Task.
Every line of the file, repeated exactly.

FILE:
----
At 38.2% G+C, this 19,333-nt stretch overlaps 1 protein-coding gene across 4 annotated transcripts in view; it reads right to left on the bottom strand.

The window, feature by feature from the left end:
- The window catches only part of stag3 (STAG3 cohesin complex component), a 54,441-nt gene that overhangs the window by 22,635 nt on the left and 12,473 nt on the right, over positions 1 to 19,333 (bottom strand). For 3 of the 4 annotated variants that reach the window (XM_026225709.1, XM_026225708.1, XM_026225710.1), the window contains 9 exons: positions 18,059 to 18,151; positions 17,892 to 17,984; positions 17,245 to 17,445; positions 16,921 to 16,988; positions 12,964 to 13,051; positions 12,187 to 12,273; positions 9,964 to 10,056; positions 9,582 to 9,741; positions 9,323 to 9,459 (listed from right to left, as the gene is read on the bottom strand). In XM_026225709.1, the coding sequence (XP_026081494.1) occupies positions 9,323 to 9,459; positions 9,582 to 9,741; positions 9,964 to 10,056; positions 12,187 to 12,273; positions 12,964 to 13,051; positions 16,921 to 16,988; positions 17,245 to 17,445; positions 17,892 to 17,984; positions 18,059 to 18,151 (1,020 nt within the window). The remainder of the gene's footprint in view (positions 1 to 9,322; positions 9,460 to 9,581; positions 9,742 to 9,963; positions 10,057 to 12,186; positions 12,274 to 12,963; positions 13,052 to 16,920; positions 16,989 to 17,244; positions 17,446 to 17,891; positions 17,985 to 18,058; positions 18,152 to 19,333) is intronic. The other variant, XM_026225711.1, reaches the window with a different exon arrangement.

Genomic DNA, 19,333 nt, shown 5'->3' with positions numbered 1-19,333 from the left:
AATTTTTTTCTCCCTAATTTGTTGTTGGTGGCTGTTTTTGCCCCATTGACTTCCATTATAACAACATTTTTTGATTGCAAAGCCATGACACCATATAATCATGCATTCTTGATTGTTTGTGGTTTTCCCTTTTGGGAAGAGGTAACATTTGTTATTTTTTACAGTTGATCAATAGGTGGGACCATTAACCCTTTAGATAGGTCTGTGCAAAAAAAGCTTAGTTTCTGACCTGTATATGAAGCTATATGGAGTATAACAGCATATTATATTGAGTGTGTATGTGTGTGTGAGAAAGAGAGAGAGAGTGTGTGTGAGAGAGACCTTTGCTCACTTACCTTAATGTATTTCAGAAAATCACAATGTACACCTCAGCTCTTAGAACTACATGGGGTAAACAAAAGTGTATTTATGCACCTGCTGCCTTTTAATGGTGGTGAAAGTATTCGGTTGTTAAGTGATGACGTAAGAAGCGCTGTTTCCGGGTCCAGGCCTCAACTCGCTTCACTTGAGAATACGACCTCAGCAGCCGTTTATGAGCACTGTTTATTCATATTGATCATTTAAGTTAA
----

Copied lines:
At 38.2% G+C, this 19,333-nt stretch overlaps 1 protein-coding gene across 4 annotated transcripts in view; it reads right to left on the bottom strand.

The window, feature by feature from the left end:
- The window catches only part of stag3 (STAG3 cohesin complex component), a 54,441-nt gene that overhangs the window by 22,635 nt on the left and 12,473 nt on the right, over positions 1 to 19,333 (bottom strand). For 3 of the 4 annotated variants that reach the window (XM_026225709.1, XM_026225708.1, XM_026225710.1), the window contains 9 exons: positions 18,059 to 18,151; positions 17,892 to 17,984; positions 17,245 to 17,445; positions 16,921 to 16,988; positions 12,964 to 13,051; positions 12,187 to 12,273; positions 9,964 to 10,056; positions 9,582 to 9,741; positions 9,323 to 9,459 (listed from right to left, as the gene is read on the bottom strand). In XM_026225709.1, the coding sequence (XP_026081494.1) occupies positions 9,323 to 9,459; positions 9,582 to 9,741; positions 9,964 to 10,056; positions 12,187 to 12,273; positions 12,964 to 13,051; positions 16,921 to 16,988; positions 17,245 to 17,445; positions 17,892 to 17,984; positions 18,059 to 18,151 (1,020 nt within the window). The remainder of the gene's footprint in view (positions 1 to 9,322; positions 9,460 to 9,581; positions 9,742 to 9,963; positions 10,057 to 12,186; positions 12,274 to 12,963; positions 13,052 to 16,920; positions 16,989 to 17,244; positions 17,446 to 17,891; positions 17,985 to 18,058; positions 18,152 to 19,333) is intronic. The other variant, XM_026225711.1, reaches the window with a different exon arrangement.

Genomic DNA, 19,333 nt, shown 5'->3' with positions numbered 1-19,333 from the left:
AATTTTTTTCTCCCTAATTTGTTGTTGGTGGCTGTTTTTGCCCCATTGACTTCCATTATAACAACATTTTTTGATTGCAAAGCCATGACACCATATAATCATGCATTCTTGATTGTTTGTGGTTTTCCCTTTTGGGAAGAGGTAACATTTGTTATTTTTTACAGTTGATCAATAGGTGGGACCATTAACCCTTTAGATAGGTCTGTGCAAAAAAAGCTTAGTTTCTGACCTGTATATGAAGCTATATGGAGTATAACAGCATATTATATTGAGTGTGTATGTGTGTGTGAGAAAGAGAGAGAGAGTGTGTGTGAGAGAGACCTTTGCTCACTTACCTTAATGTATTTCAGAAAATCACAATGTACACCTCAGCTCTTAGAACTACATGGGGTAAACAAAAGTGTATTTATGCACCTGCTGCCTTTTAATGGTGGTGAAAGTATTCGGTTGTTAAGTGATGACGTAAGAAGCGCTGTTTCCGGGTCCAGGCCTCAACTCGCTTCACTTGAGAATACGACCTCAGCAGCCGTTTATGAGCACTGTTTATTCATATTGATCATTTAAGTTAA